Very much reminiscent of The Big Chill, The Barbarian Invasion is a story of the lives and ideals of a group of friends looked upon in retrospect. Lauded in Canada, where it was produced, as the best film of the year, the film tells a wonderful story about love, sex and aging. Set in Montréal, the film recounts the final days in the life of Rémy, a dying French-Canadian Bohemian and historian.
The film markets itself primarily as the story of Rémy’s reconciliation with his estranged son, Sébastien, who had broken ties with the Rémy—a self-described “sensual socialist”—by pursuing a career in international banking. Sébastien appears onscreen as the pure embodiment of the corporate lifestyle: he always wears expensive suits, he carries and spends a lot of cash and he is never without his cell phone.
Rémy, in contrast, is uninterested in this lifestyle and the material comforts it brings; his interests for the most part lie in only two places: history and women. Whereas Rémy takes life slowly and enjoys its small pleasures, Sébastien’s life is one of speed and high-stakes.
Predictably enough, one of the major plot twists is that Rémy and Sébastien grow to be more like one another. In his efforts to make his father more comfortable in his final days, Sébastien starts to appreciate his father’s way of life. In turn, Rémy finally learns to appreciate his son for who he is and actually takes the trouble to try and understand the value and meaning in Sébastien’s work and lifestyle. Although this seems to be an all-too-familiar plotline, the film neither presents it in a particularly hackneyed manner—there are no miraculous changes of heart or vocation—nor does it emphasized as the most significant aspect of the film.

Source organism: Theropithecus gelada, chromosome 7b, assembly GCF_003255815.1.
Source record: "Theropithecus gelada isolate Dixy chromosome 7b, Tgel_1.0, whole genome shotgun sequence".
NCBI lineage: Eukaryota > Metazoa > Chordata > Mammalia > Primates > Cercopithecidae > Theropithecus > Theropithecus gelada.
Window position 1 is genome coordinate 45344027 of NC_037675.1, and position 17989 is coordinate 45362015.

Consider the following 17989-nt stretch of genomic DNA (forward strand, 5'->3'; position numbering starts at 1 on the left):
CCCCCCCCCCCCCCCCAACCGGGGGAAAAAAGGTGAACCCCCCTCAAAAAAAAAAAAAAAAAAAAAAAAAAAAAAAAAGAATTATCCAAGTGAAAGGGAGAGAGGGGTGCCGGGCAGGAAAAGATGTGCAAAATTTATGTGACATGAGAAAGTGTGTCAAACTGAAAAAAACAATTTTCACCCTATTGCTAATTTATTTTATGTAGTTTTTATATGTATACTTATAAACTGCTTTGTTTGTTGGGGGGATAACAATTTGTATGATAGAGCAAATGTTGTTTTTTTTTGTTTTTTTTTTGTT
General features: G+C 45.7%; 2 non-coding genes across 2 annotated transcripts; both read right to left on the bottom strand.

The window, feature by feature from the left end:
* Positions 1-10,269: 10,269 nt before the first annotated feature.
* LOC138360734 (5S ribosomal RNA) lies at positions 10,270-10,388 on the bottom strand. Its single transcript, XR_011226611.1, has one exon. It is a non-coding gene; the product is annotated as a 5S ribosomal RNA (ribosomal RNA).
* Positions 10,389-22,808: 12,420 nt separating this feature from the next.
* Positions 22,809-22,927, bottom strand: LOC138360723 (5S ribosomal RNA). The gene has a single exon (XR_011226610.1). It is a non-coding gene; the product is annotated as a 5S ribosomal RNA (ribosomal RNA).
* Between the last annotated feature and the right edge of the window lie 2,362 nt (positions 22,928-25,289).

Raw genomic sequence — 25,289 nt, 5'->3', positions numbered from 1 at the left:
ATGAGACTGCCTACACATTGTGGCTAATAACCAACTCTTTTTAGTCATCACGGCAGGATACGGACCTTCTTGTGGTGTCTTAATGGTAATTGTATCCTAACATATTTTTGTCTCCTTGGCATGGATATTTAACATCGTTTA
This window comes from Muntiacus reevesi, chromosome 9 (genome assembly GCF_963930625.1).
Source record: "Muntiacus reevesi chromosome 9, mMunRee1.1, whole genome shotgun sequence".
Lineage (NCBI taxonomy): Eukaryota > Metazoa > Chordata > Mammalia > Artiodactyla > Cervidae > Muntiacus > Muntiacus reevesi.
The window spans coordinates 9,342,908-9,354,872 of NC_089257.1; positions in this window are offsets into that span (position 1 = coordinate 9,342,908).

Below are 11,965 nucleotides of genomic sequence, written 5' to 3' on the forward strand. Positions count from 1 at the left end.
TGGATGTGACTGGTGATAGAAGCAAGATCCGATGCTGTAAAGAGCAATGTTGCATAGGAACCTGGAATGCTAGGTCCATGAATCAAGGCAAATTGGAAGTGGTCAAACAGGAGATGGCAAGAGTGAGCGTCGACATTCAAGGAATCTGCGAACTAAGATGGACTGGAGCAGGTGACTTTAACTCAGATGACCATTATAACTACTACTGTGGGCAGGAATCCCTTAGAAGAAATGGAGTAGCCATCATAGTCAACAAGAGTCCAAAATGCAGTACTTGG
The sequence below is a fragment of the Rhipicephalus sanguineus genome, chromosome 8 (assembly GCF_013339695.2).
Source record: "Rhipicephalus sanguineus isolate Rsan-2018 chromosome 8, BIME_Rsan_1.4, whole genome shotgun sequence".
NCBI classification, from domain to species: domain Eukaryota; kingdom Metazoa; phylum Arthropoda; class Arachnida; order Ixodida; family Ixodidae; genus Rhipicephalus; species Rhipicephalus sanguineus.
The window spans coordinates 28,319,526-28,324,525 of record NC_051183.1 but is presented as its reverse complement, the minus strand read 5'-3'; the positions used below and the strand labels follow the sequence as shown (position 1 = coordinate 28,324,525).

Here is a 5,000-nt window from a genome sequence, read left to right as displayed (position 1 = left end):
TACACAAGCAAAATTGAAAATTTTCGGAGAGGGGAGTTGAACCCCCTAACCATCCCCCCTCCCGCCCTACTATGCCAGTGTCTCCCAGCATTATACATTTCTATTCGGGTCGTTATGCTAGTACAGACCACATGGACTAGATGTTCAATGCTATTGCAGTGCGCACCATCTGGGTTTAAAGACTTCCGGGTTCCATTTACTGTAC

Also joining Rémy in his hospital room are several friends from his youth. Among those present are his ex-wife, two of his former mistresses, an old friend who has become a family man with a very young wife and two daughters and a gay friend who brings his Italian lover. Together they reminisce about old times and slowly they realize how, over the years, they have each compromised their principles little by little, until they are barely recognizable as the people that they once were.
In The Big Chill, all the characters eventually dismiss their principles and beliefs as simply being a part of youth and accept conservatism as a part of adulthood and having a family. In this film, however, the characters merely mourn the loss of their youth and the changes that have taken place since their youth.
This focus is especially poignant because 17 years ago Denys Arcand directed a film entitled The Decline of the American Empire, starring the same actors as Rémy and all his friends. With the reintroduction of these characters, Arcand crafts a comparison between the atmosphere among the youth of French Canada in the mid-’80s and that of present day.
The characters bemoan the loss of values among contemporary youth—Rémy’s former history students come to visit him in the hospital, but only because Sébastien pays them to—and a devaluation of the past which they blame upon the uncivilized and barbaric influences of a changing world.
Ultimately, however, Invasion of the Barbarians is about love, lifelong bonds and their importance in life, no matter the circumstances. The redeeming factor in all of the characters’ lives is the love they share with another. The film expresses this idea sincerely and without excessive sentiment, carefully toeing the line that separates the sappy from the sublime.